Institute for Academic Development
Institute for Academic Development

Managing your time

Time management tips and tools for organising your studies.

It is important to make efficient use of your time. You will have various demands on your time during each semester week, including independent study in your own time as this will be a significant part of your learning experience. You need to attain a balance between your studies, work and personal life to reach your goals.

The kind of tools we find useful depends on our personal preferences. Some people like to use electronic apps while other people find pen and paper tools works for them. The important thing is to find a system that suits you.

The basics

It is easy to imagine that outside timetabled classes the rest of your time in your week is free. However, you are expected to study in your own time and need to complete assignments by the deadlines.

Start early and prioritise

The way you choose to prioritise will depend on how much you have to do and by when. Some things will be more important than others and some may be less important but more urgent. Prioritising can be for different periods of time: an academic year, semester or a week and usually change over time.

Ways to prioritise (pdf)     Ways to prioritise (Word rtf)

Semester planning

A good place to start is to get an overview of the deadlines for a period of weeks or a whole semester. You may need to set yourself mini-deadlines because a number of assignments may be due for submission around the same time.

Semester planner 2018-19 (Word doc)   Semester planner 2018-19 (pdf)

16 week blank planner (Word doc)          16 week blank planner (pdf)

You can check the semester dates on the university's website:

University semester dates

Weekly planning

It can be helpful to sit down once a week and prioritise the most important things you need to do and the most urgent. Once you have sorted out what you need to do and by when, you can break these down into manageable tasks and allocate them.

You will need to put in fixed commitments first (e.g. scheduled lectures and classes). Then allocate your study tasks. Consider when you study best when allocating challenging tasks requiring a lot of concentration or creative thinking.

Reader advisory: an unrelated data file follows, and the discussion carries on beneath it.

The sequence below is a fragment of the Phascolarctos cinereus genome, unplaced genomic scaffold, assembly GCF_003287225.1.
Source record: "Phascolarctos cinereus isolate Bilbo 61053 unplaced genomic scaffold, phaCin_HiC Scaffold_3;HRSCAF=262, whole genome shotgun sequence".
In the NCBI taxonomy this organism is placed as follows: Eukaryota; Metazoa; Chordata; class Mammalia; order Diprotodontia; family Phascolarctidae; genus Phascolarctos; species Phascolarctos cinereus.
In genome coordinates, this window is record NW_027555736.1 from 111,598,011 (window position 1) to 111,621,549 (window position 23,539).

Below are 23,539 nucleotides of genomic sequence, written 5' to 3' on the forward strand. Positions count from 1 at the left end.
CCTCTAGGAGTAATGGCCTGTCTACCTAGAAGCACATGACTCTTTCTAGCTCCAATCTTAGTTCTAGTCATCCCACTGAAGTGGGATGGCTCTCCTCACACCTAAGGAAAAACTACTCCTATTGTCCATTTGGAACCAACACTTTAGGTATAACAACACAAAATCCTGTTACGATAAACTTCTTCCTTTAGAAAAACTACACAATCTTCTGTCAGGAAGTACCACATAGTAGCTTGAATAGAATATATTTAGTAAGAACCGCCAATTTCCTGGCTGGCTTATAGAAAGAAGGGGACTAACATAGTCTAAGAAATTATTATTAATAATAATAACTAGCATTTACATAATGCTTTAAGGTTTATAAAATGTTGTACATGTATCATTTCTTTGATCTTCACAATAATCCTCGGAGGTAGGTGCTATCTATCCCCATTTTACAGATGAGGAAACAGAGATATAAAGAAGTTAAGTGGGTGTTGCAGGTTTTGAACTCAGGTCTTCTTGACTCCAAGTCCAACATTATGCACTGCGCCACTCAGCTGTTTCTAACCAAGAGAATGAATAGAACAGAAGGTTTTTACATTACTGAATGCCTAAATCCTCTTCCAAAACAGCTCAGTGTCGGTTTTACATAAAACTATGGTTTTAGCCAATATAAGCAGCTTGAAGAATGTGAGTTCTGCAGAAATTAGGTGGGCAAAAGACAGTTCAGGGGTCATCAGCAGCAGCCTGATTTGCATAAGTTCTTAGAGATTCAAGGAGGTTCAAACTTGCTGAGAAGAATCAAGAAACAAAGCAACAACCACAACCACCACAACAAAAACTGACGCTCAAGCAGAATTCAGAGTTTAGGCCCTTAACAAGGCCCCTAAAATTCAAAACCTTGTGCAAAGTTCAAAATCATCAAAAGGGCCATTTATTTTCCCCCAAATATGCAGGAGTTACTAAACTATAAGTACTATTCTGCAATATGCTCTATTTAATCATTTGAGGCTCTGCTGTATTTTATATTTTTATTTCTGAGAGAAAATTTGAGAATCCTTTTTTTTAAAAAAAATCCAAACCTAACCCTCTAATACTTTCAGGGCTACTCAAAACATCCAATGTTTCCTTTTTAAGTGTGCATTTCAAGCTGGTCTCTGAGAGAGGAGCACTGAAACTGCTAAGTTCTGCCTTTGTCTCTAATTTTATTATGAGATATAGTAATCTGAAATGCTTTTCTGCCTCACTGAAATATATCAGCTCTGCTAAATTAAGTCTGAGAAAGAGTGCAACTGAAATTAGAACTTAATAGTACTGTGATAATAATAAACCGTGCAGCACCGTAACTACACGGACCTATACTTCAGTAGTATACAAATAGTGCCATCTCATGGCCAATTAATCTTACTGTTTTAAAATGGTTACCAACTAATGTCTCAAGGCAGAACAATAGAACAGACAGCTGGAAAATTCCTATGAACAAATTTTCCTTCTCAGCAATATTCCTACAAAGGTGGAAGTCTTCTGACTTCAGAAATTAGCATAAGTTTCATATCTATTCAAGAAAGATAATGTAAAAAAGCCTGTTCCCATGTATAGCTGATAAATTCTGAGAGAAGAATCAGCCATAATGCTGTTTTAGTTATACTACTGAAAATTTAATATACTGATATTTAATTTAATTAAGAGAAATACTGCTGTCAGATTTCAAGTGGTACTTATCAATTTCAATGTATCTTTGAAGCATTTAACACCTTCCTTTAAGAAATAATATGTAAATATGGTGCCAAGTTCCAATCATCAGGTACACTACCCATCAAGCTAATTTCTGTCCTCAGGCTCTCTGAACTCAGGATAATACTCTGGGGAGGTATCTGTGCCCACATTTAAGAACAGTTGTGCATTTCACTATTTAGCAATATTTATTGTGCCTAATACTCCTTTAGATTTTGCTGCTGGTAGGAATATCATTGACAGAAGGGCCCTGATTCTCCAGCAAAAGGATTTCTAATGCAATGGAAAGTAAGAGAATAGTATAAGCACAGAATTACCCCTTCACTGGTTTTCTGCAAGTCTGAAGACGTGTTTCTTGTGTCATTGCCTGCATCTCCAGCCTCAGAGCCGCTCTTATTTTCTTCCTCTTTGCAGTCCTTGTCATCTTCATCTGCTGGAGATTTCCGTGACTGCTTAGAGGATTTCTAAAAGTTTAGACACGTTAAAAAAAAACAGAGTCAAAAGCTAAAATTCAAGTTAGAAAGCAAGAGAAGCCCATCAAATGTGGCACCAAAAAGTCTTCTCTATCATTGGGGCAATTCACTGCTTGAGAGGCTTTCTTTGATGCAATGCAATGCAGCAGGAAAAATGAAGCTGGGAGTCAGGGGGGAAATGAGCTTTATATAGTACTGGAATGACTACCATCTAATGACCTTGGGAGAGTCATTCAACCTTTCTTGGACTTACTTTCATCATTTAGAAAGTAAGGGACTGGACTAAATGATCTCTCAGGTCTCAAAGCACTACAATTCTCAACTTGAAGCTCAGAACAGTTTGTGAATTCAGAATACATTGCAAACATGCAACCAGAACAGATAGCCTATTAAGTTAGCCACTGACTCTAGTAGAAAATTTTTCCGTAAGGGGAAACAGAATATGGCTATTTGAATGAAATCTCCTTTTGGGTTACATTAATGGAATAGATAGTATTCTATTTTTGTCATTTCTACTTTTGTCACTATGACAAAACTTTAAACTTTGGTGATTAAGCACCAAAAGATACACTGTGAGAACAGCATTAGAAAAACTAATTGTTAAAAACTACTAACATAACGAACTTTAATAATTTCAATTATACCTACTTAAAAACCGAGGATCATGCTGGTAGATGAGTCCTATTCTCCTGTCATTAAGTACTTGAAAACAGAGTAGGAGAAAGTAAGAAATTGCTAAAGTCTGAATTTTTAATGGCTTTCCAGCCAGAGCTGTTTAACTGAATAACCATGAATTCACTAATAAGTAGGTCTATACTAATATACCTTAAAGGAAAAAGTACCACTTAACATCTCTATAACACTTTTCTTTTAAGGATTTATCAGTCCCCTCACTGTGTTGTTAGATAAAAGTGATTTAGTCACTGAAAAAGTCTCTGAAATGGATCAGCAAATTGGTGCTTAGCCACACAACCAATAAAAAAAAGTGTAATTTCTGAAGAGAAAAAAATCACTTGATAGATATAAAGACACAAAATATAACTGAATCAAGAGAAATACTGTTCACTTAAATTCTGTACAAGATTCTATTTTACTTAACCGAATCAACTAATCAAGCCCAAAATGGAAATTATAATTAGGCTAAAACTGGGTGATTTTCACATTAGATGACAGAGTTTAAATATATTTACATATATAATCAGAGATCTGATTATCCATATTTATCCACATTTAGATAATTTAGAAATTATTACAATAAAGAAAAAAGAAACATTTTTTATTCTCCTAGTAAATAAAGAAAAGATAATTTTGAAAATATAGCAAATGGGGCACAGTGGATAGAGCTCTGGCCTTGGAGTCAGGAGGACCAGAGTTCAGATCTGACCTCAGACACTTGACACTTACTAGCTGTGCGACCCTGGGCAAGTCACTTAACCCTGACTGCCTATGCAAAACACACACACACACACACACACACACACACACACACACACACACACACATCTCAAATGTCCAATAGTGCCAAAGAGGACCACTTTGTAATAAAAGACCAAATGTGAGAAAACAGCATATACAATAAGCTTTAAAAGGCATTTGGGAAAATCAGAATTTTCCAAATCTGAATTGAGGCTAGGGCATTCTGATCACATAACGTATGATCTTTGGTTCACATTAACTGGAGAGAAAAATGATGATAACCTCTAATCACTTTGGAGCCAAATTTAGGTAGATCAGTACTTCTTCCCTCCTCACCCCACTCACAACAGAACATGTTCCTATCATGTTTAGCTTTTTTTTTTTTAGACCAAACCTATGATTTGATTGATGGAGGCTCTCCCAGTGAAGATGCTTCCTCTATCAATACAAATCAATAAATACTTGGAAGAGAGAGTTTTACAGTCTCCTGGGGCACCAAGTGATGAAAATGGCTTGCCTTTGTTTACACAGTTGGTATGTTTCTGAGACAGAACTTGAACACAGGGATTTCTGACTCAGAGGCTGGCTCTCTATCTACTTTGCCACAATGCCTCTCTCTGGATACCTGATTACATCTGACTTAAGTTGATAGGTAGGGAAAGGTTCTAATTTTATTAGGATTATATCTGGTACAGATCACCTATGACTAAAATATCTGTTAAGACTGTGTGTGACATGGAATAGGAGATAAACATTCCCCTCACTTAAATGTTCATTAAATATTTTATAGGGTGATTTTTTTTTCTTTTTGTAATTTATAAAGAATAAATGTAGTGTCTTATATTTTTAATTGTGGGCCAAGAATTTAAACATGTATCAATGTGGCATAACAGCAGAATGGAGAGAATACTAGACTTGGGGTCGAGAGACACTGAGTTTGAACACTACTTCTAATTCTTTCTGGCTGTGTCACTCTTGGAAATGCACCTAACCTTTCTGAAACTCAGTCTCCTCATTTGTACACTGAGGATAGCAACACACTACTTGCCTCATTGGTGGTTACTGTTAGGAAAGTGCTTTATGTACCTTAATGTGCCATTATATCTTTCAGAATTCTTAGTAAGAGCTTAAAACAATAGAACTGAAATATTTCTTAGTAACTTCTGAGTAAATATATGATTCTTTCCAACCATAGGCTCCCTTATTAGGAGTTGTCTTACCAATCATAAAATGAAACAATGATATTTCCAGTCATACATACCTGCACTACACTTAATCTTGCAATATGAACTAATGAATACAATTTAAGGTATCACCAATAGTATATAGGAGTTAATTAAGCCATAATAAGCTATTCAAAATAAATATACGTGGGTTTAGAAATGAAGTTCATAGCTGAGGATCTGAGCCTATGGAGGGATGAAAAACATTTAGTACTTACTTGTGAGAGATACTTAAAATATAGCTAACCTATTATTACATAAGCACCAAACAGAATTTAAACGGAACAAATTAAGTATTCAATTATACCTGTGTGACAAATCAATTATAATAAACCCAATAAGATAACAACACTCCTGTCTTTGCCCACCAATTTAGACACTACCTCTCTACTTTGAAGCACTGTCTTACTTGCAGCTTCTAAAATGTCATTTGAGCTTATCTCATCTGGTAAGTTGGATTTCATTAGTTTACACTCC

Some people like to plan to a tight time schedule; others like to get two or more tasks done in half a morning. Try out our two alternative week planners; you might find not having an hourly timetable is more flexible.

Morning/afternoon/evening week planner (MS Word)  Morning/afternoon/evening week planner (pdf)

Week planner – hour by hour (PDF)       Week planner – hour by hour (Excel)

Time out

Include down time in your plans. Rest and exercise are essential parts of being an effective learner and healthy sleep helps to consolidate memory – important when you are learning new material. If you do not allow your brain time off from your studies you will not be at your learning best. Putting down time in your plans means you are more likely to take it without taking too much.

Go further

Do you use your time effectively?

Do you ever feel like the whole day has passed by and you have achieved a fraction of what you wanted? Perhaps you tend to procrastinate by putting off work and doing other tasks instead. Getting distracted is very common.

Check how you are actually using your time by recording what you actually do for a few days on a week planner (above) or using the worksheet on our handout. This needs honesty.

Self-assess your time (MS Word)       Self-assess your time (Word rtf)

Once you have identified what disrupts your effectiveness, you can consider how you can remove or minimise the causes. The Counselling Service run a variety of wellbeing sessions which can help you find ways to start dealing with any issues getting in the way.

Counselling service Wellbeing Presentations       

The Timer method

Sometimes we have a lot we need to get done and we only have a limited time to get it all done. The timer method can help to focus on the tasks you need to do and make progress. You need to minimise distractions to work in this way and incorporate shorter and longer breaks to relax a bit between periods of intense concentration.

Focusing timer method (pdf)     Focusing timer method (Word text)

Dissertation and project planning

Longer assignments will take up a lot of your time over several weeks or even months. You will need to consider all the different stages involved and assess how long they will take.

Our dissertation planner can help you get a general overview of writing an academic dissertation and remind you of some of the things you will need to do. However, there will be other tasks that are specific to your research project and your discipline context.

One approach to project planning is to make a diagram first so you can see how the parts of your project are connected, what the main tasks are likely to be and start to think about subtasks. You can then think about when you want to do what and how long it is likely to take.

Constructing a Gantt chart is a popular way to plan a project or dissertation. Using a chart you can visually plan what you need to do and how long it will take to get to get it done. An overview on a chart can help you explain your project to others (e.g. your supervisor).  It can also help you to see whether you’re still on schedule or not.

Gantt charts - learn more on Lynda.com

Learn about how to set up your free Lynda.com account (Information Services website)

Whatever planning method you select, you will need to review it regularly and readjust your deadlines. Things don’t usually go exactly to plan.